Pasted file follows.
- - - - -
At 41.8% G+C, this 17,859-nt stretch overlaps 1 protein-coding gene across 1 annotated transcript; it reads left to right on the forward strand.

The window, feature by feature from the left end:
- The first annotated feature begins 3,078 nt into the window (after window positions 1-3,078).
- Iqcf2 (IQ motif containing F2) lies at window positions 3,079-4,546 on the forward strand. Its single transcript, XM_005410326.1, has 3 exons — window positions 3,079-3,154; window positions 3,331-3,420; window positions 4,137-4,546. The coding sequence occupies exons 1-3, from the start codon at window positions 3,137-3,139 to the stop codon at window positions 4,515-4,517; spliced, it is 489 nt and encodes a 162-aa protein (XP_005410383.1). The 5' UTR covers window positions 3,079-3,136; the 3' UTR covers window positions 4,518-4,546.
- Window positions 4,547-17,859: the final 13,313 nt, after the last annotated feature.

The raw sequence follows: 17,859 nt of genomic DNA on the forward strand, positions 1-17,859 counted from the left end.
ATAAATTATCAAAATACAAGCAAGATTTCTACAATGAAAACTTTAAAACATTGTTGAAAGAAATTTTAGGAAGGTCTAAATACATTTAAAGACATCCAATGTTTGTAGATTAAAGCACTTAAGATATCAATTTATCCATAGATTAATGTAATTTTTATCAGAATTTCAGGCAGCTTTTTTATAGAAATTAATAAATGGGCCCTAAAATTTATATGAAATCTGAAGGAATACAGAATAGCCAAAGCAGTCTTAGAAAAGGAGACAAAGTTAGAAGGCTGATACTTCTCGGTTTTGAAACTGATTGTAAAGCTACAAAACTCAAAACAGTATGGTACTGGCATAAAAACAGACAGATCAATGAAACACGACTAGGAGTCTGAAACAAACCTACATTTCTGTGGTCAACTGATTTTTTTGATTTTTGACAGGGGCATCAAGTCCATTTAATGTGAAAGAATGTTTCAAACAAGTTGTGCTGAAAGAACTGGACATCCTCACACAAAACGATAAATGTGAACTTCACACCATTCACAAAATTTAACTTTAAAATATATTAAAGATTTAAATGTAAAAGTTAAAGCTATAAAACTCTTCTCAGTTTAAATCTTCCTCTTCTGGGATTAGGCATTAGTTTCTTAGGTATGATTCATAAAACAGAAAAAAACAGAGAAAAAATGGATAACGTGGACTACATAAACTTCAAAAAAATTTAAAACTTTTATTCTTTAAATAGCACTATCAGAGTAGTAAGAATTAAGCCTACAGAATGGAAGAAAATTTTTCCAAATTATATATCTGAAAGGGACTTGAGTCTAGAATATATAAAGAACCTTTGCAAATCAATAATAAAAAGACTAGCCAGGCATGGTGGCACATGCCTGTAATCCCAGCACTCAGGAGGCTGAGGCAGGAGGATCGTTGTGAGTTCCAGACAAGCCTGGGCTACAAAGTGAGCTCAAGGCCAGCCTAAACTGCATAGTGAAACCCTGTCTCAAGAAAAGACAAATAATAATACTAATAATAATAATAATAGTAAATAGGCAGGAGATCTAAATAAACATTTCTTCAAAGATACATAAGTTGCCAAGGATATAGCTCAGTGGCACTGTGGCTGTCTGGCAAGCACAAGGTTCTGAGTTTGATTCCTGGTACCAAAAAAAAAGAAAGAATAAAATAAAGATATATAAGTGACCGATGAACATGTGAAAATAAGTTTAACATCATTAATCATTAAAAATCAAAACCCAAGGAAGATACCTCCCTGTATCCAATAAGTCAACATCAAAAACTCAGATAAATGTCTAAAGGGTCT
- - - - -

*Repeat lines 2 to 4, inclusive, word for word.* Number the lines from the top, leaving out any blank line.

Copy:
The window, feature by feature from the left end:
- The first annotated feature begins 3,078 nt into the window (after window positions 1-3,078).
- Iqcf2 (IQ motif containing F2) lies at window positions 3,079-4,546 on the forward strand. Its single transcript, XM_005410326.1, has 3 exons — window positions 3,079-3,154; window positions 3,331-3,420; window positions 4,137-4,546. The coding sequence occupies exons 1-3, from the start codon at window positions 3,137-3,139 to the stop codon at window positions 4,515-4,517; spliced, it is 489 nt and encodes a 162-aa protein (XP_005410383.1). The 5' UTR covers window positions 3,079-3,136; the 3' UTR covers window positions 4,518-4,546.